(p. A8) For companies, choosing the appropriate tasks to automate is important. Auto maker BMW AG automated some of the physical labor at the Spartanburg plant in South Carolina while retaining tasks involving judgment and quality control for workers.
Robots fit black, soundproofing rubber tubes to the inner rim of car doors, a task once done entirely by hand, on the more than 5,000 or so car doors that pass through the production line each day. Human workers do final checks on the tube’s placement. The division of labor speeds up the process.
Since BMW introduced this and other automated processes over the past decade, it has more than doubled its annual car production at Spartanburg to more than 400,000. The workforce has risen from 4,200 workers to 10,000, and they handle vastly more complex autos–cars that once had 3,000 parts now have 15,000.
Being spared strenuous activities gives workers the time and energy to tackle more demanding and creative tasks, BMW said in a statement.
James Bessen, an economist who teaches at Boston University School of Law, said automation like that at the Spartanburg plant has enabled a huge increase in the quality and variety of products, which help spur consumer demand. BMW’s share of luxury-car sales in the U.S. has risen sharply, with over 300,000 cars sold last year compared with just over 120,000 in 1997, company figures show.
Tesla Inc., by contrast, has struggled with production of the Model 3 car at its Fremont, Calif., plant after its use of robots got out of balance. Undetected errors in parts built by robots caused bottlenecks in production, meaning it could build only 2,020 cars a week compared with the 5,000 it originally promised, according to the company.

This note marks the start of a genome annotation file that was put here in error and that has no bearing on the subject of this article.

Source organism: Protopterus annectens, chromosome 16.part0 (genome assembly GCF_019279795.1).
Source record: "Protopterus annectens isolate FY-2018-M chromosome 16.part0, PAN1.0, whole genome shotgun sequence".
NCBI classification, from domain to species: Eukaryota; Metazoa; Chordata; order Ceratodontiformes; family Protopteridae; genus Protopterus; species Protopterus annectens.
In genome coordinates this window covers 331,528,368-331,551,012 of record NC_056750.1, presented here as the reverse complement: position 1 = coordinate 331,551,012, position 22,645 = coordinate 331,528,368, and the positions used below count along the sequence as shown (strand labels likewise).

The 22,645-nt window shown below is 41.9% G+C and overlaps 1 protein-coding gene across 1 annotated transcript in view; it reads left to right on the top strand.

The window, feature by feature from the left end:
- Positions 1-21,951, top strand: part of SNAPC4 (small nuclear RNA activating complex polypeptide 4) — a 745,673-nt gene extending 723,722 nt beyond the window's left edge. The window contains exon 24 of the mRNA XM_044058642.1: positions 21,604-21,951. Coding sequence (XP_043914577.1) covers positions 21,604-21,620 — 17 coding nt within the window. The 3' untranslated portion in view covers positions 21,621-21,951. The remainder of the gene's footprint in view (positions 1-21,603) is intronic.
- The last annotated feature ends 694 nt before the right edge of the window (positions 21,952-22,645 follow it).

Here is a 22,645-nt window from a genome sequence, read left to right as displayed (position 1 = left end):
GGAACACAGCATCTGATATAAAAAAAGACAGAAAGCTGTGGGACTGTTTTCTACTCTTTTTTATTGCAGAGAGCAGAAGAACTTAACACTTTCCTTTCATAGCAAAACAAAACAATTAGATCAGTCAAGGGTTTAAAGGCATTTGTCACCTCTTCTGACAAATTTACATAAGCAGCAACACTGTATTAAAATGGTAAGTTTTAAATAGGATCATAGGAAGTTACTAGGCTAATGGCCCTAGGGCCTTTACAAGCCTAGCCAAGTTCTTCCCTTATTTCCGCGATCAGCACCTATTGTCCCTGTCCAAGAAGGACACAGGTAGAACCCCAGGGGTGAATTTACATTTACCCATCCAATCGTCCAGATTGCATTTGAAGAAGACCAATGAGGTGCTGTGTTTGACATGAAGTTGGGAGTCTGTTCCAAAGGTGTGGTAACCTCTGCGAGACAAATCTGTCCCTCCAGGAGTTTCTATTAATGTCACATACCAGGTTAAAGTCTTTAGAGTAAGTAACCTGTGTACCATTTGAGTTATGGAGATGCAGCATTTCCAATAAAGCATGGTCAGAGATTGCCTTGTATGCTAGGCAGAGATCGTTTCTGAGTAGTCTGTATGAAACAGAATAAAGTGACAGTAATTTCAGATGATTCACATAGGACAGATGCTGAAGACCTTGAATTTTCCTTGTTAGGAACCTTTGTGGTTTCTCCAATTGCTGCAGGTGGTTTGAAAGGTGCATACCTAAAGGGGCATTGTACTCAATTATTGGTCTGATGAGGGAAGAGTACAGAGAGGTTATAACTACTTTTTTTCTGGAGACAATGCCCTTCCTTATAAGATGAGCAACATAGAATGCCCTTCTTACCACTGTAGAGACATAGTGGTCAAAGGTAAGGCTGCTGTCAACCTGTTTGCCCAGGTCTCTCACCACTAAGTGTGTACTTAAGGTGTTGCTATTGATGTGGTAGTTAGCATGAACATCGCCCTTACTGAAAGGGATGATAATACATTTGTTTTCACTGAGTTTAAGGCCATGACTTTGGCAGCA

Analysts at investment research firm Bernstein said Tesla automated welding, paint and body work processes, as other manufacturers have done, but also automated final assembly work, in which parts, seats and the engine are installed in the car’s painted shell. Errors in this work caused production bottlenecks. “Automation in final assembly doesn’t work,” said analyst Max Warburton.
“Yes, excessive automation at Tesla was a mistake…Humans are underrated,” wrote Tesla CEO Elon Musk in a tweet last month.
. . .
At an aggregate level, however, the jobs created by automation outnumber those that are being destroyed, according to analysis by the Massachusetts Institute of Technology’s David Autor and Utrecht University’s Anna Salomons.
For the full story, see:
William Wilkes. “Big Companies Fine-Tune The Robot Revolution.” The Wall Street Journal (Tuesday, May 15, 2018): A1 & A8.
(Note: ellipsis between paragraphs, added; ellipsis internal to paragraph, in original.)
(Note: the online version of the story has the date May 14, 2018, and has the title “How the World’s Biggest Companies Are Fine-Tuning the Robot Revolution.”)
More of James Bessen’s views on these issues, can be found in his discussion of ATMs in:
Bessen, James. Learning by Doing: The Real Connection between Innovation, Wages, and Wealth. New Haven, CT: Yale University Press, 2015.
The analysis by Autor and Salomons, mentioned above, appears in:
Autor, David, and Anna Salomons. “Is Automation Labor-Displacing? Productivity Growth, Employment, and the Labor Share.” In Brookings Papers on Economic Activity, Feb. 27, 2018.